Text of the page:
London (Garrick) 2008 looks across the street into The Garrick Club, the well-known gentlemen’s club founded in 1831 in Garrick Street, Covent Garden, instituted for the general patronage of drama. The photograph is part of John Riddy’s series Low Relief (2006–8) that explores architectural textures across London. Captured at night it provides a view into a dramatically lit and empty space, typical of Riddy’s use of strong contrasting in his colour photographs. The failing light renders the building, the street and the parked car in a wash of muted grey, which accentuates the ruby red interiors displayed with ornate, gilt-edged paintings, part of the Garrick club collection. A detail of Johan Zoffany’s David Garrick, Hannah Pritchard depicting the sitters performing Shakespeare’s Macbeth can be seen at the bottom left, while another work by the 18th century painter to the right captures Sophia Baddeley, Robert Baddeley, Thomas King in the play The Clandestine Marriage by George Colman and David Garrick. The view that Riddy offers us is tantalizingly brief and raises more questions – specifically about the nature of power and privilege – than it answers.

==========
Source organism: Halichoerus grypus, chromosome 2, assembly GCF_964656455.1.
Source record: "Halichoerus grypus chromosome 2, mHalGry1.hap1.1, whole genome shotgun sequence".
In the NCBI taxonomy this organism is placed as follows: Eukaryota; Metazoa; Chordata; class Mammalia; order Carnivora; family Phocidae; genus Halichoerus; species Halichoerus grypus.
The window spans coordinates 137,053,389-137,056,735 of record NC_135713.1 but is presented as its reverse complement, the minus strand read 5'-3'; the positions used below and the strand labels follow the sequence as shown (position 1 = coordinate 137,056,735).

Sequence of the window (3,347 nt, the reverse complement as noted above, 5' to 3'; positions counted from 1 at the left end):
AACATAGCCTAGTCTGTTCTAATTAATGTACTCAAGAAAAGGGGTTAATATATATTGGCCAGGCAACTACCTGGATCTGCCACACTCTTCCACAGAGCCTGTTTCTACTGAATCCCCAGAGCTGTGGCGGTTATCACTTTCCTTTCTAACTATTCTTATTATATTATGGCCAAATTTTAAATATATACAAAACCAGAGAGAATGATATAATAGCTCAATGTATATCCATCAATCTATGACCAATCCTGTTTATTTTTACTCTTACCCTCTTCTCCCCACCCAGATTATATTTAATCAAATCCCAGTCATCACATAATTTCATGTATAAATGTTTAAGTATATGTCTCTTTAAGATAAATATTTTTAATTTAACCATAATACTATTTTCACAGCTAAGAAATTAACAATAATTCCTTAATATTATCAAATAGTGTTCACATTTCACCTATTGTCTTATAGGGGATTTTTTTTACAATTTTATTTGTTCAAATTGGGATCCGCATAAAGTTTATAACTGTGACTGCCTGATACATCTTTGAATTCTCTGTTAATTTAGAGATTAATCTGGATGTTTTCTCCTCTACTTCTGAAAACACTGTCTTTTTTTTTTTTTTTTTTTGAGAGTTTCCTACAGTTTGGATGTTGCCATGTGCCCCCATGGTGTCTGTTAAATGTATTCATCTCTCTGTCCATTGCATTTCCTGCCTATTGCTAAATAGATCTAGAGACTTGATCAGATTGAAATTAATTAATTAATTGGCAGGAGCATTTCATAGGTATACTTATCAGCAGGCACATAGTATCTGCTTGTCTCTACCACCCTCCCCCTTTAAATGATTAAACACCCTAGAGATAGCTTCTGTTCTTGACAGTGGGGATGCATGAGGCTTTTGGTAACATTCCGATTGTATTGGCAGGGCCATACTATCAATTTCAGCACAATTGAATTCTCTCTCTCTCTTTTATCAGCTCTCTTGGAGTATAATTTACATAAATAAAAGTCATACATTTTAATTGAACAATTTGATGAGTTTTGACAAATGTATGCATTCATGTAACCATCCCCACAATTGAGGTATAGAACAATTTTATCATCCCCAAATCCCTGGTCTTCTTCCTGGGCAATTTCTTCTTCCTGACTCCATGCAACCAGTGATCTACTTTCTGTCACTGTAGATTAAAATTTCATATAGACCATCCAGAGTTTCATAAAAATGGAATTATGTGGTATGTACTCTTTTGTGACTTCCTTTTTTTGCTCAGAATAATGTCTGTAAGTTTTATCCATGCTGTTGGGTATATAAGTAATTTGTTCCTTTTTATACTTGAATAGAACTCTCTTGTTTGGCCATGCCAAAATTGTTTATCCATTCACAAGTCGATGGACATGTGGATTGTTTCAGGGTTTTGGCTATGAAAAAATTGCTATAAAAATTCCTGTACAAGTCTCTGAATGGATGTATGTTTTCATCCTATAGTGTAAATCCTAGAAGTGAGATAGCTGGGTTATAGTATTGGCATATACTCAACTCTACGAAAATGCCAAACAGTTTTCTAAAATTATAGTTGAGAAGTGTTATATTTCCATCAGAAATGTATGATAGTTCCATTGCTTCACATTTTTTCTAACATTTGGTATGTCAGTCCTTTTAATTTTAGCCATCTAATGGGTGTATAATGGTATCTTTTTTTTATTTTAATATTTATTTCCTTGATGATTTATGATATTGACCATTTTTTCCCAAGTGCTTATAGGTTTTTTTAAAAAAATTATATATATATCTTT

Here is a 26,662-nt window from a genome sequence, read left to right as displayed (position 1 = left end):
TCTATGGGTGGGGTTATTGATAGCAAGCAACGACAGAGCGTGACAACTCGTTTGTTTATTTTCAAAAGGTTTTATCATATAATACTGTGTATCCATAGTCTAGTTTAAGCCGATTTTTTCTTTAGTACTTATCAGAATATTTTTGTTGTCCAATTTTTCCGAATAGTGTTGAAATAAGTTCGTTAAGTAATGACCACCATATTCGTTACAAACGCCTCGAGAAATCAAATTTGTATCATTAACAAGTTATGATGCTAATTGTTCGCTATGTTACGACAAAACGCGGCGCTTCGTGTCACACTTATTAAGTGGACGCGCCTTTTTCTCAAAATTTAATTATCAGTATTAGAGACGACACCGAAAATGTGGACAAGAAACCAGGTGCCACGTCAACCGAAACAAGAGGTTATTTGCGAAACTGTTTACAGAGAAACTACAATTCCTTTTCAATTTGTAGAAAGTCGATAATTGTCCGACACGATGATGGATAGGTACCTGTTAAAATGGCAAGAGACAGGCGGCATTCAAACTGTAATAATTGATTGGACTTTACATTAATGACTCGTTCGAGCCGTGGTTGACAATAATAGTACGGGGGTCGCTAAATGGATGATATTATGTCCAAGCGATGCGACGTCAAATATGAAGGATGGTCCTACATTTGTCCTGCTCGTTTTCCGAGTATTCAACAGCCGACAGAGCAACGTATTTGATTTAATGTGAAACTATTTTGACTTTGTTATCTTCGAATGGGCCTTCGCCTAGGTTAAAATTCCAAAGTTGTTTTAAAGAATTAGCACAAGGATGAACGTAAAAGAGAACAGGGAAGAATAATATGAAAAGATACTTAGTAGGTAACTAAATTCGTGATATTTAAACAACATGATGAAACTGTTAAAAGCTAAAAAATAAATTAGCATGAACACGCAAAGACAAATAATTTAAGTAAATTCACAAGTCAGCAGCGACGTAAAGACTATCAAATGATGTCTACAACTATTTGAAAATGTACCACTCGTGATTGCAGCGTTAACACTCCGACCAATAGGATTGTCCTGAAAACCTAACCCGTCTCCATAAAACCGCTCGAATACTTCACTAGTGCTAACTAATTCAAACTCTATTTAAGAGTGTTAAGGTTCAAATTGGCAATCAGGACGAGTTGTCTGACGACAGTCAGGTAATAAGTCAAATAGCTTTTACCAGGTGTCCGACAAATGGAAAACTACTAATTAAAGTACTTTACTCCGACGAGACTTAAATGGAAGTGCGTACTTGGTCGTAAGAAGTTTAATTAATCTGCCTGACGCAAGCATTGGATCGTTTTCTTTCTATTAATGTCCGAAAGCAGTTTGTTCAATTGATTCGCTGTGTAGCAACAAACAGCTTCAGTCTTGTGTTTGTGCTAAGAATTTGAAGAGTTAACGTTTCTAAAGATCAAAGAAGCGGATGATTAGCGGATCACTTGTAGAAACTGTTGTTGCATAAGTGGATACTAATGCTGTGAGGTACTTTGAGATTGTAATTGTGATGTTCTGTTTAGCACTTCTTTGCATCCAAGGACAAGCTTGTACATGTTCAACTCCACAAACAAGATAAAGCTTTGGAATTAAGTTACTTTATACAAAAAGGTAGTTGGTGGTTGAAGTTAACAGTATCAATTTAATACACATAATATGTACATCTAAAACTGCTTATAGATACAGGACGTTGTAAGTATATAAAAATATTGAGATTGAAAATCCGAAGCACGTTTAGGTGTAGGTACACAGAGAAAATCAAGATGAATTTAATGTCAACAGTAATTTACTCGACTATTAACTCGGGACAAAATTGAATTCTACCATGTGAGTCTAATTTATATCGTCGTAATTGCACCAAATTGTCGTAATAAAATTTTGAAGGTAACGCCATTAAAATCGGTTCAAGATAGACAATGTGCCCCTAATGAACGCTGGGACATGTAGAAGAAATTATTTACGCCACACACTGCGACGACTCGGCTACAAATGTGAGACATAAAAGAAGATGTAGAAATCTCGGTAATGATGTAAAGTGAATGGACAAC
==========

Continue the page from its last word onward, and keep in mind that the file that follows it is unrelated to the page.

Consistently working in series, Riddy’s photographs are meditations on the individuality and poetry of certain places. His subject matter is wide-ranging from photographs of Denmark Hill in Camberwell, South London, where his parents used to live, to images of Renaissance or Modernist architecture in France and Italy. Riddy uses urban spaces to reflect on aspects and qualities such as time, atmosphere, spatial illusion and cultural histories. Like John Ruskin (1819–1900), the Victorian art critic to whom Riddy dedicated Praeterita, a series of 28 images, Riddy sees in each empty individual image the traces of human presence, or the evidence that we leave of our lives.
John Riddy was born in Northampton in 1959. He studied Fine Art at Chelsea School of Art (1979–84) and began working with Frith Street Gallery (London) in 1993. He received the London Arts Board Artist’s Award in 1997 and attended the British School at Rome on a Rome Scholarship and Sargent Fellowship in 1998–99. Riddy undertook artist residences at ARCO Madrid and Durham Cathedral in 1999, and won the Pollock Krasner Foundation Award in 2000. In 2003, he was commissioned with artist Rachel Whiteread to produce Room 101 for the Victoria & Albert Museum, London.
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